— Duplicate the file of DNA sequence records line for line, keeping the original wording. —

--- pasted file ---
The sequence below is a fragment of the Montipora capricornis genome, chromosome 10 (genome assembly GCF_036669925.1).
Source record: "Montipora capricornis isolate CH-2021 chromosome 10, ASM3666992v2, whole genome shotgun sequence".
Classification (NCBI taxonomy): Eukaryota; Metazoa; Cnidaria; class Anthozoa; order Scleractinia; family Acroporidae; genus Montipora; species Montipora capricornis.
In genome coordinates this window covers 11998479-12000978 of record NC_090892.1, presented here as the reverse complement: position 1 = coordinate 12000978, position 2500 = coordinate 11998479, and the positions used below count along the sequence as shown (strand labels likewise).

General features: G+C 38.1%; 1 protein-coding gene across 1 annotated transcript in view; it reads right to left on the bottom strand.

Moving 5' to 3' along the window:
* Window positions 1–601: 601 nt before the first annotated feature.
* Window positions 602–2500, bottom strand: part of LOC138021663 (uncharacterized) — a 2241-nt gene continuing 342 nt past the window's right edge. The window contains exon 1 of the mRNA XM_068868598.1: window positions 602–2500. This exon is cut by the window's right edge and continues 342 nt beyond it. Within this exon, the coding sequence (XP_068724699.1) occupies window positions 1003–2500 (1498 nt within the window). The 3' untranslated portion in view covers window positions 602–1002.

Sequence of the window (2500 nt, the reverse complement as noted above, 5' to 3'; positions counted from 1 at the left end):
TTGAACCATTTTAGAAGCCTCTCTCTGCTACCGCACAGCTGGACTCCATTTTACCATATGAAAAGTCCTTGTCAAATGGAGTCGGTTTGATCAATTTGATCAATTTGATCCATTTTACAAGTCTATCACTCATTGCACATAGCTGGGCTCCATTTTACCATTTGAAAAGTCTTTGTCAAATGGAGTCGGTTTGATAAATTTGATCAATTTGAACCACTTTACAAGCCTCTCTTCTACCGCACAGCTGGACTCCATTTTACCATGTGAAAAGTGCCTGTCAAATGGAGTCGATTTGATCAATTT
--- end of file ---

The sequence below is a fragment of the Montipora capricornis genome, chromosome 10 (genome assembly GCF_036669925.1).
Source record: "Montipora capricornis isolate CH-2021 chromosome 10, ASM3666992v2, whole genome shotgun sequence".
Classification (NCBI taxonomy): Eukaryota; Metazoa; Cnidaria; class Anthozoa; order Scleractinia; family Acroporidae; genus Montipora; species Montipora capricornis.
In genome coordinates this window covers 11998479-12000978 of record NC_090892.1, presented here as the reverse complement: position 1 = coordinate 12000978, position 2500 = coordinate 11998479, and the positions used below count along the sequence as shown (strand labels likewise).

General features: G+C 38.1%; 1 protein-coding gene across 1 annotated transcript in view; it reads right to left on the bottom strand.

Moving 5' to 3' along the window:
* Window positions 1–601: 601 nt before the first annotated feature.
* Window positions 602–2500, bottom strand: part of LOC138021663 (uncharacterized) — a 2241-nt gene continuing 342 nt past the window's right edge. The window contains exon 1 of the mRNA XM_068868598.1: window positions 602–2500. This exon is cut by the window's right edge and continues 342 nt beyond it. Within this exon, the coding sequence (XP_068724699.1) occupies window positions 1003–2500 (1498 nt within the window). The 3' untranslated portion in view covers window positions 602–1002.

Sequence of the window (2500 nt, the reverse complement as noted above, 5' to 3'; positions counted from 1 at the left end):
TTGAACCATTTTAGAAGCCTCTCTCTGCTACCGCACAGCTGGACTCCATTTTACCATATGAAAAGTCCTTGTCAAATGGAGTCGGTTTGATCAATTTGATCAATTTGATCCATTTTACAAGTCTATCACTCATTGCACATAGCTGGGCTCCATTTTACCATTTGAAAAGTCTTTGTCAAATGGAGTCGGTTTGATAAATTTGATCAATTTGAACCACTTTACAAGCCTCTCTTCTACCGCACAGCTGGACTCCATTTTACCATGTGAAAAGTGCCTGTCAAATGGAGTCGATTTGATCAATTT